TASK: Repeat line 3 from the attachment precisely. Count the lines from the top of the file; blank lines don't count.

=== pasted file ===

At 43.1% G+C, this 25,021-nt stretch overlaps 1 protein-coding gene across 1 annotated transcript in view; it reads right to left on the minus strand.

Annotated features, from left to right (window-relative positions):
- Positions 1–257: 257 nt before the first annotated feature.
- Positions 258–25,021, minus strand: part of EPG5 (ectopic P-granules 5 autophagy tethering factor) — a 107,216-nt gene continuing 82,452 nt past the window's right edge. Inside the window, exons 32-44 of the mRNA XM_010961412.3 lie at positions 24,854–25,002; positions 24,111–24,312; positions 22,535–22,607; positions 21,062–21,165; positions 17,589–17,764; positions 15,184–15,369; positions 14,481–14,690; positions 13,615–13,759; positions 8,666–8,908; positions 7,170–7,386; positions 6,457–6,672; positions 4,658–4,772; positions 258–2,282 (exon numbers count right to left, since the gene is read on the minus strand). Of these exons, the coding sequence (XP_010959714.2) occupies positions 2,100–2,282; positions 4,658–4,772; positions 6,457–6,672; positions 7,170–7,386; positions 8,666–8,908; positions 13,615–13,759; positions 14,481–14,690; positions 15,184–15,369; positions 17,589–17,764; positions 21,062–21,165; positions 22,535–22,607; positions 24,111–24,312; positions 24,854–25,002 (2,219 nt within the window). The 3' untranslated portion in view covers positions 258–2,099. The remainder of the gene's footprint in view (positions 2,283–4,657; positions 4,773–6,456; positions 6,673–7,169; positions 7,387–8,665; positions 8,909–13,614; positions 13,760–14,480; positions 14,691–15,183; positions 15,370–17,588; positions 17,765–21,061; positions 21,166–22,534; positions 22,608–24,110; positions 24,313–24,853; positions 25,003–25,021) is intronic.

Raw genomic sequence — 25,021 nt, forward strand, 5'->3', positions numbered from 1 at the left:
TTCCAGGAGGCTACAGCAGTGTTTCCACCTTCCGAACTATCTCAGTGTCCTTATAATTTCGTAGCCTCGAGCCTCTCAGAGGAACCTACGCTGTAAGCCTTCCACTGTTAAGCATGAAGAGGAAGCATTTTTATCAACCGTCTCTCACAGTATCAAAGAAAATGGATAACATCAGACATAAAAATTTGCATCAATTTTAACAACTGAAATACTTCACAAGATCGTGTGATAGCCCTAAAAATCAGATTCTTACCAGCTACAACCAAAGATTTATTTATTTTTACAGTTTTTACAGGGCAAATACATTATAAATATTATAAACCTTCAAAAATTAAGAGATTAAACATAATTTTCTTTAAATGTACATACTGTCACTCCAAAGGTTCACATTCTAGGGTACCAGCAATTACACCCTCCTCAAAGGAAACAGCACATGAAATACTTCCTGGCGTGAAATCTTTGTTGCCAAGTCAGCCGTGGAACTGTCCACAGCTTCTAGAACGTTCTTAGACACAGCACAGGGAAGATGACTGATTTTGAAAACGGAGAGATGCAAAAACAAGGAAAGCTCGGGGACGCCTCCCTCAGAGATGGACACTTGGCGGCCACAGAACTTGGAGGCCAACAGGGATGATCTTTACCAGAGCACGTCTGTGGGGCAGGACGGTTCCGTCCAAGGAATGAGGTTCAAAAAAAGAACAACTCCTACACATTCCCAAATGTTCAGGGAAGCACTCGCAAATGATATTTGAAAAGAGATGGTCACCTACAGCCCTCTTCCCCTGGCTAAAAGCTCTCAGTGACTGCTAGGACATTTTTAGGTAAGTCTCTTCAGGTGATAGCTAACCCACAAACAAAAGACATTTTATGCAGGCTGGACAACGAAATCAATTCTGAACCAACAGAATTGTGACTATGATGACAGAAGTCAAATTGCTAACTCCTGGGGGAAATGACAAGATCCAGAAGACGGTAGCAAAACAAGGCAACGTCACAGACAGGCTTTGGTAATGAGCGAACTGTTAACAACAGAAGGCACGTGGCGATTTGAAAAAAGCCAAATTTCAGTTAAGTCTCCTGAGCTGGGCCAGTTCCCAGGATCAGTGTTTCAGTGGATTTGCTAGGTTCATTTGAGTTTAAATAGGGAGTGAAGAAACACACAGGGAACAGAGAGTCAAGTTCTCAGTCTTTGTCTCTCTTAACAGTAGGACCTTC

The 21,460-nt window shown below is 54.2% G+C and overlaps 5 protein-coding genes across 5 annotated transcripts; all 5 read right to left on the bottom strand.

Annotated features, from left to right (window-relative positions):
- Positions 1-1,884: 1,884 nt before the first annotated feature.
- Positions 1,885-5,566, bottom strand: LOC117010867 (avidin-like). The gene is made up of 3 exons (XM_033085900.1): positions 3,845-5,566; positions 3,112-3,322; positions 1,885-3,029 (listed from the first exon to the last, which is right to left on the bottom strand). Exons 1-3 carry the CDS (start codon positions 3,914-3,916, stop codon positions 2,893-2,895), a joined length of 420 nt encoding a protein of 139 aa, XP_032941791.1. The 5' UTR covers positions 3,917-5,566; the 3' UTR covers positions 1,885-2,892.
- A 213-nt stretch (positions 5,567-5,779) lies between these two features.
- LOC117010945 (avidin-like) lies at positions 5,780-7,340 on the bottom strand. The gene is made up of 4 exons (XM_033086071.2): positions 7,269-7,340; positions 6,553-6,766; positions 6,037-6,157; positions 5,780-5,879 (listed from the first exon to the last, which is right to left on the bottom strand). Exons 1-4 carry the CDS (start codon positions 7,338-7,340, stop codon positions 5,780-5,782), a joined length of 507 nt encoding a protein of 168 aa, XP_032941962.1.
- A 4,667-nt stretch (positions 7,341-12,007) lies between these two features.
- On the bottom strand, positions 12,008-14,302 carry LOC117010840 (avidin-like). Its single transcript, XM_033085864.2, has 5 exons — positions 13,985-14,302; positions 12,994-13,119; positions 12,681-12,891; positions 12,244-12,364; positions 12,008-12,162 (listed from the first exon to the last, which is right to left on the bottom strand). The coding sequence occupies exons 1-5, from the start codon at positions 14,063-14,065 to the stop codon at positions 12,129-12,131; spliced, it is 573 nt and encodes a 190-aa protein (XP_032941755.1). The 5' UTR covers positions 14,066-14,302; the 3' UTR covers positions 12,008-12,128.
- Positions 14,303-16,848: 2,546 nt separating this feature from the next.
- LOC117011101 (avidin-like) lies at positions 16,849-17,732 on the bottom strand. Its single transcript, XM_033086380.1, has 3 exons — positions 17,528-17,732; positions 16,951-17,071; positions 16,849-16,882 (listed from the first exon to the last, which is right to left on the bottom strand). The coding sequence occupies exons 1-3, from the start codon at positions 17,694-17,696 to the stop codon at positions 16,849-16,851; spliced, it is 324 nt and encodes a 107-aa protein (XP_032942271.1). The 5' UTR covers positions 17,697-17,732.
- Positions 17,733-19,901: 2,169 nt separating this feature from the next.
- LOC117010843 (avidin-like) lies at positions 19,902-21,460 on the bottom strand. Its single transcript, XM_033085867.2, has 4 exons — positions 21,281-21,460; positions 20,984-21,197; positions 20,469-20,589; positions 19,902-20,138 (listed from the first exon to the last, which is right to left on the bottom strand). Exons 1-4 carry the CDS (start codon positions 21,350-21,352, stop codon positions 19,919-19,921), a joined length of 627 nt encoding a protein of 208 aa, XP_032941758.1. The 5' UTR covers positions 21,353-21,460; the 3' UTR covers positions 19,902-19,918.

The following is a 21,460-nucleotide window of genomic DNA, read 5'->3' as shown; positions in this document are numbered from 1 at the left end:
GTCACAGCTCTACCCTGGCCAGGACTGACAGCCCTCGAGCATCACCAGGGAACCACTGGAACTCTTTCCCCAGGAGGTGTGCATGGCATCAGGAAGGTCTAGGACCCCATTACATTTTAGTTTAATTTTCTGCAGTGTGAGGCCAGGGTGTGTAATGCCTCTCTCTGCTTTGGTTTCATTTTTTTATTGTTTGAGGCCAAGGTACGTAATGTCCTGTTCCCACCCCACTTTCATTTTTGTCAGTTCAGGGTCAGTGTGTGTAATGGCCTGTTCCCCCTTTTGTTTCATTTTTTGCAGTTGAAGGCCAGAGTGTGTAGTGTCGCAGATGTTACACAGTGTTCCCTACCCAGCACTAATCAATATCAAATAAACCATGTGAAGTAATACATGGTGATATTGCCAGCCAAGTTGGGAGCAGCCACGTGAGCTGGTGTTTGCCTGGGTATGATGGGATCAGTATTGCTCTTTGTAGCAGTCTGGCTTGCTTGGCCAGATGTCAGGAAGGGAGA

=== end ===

- Positions 1–257: 257 nt before the first annotated feature.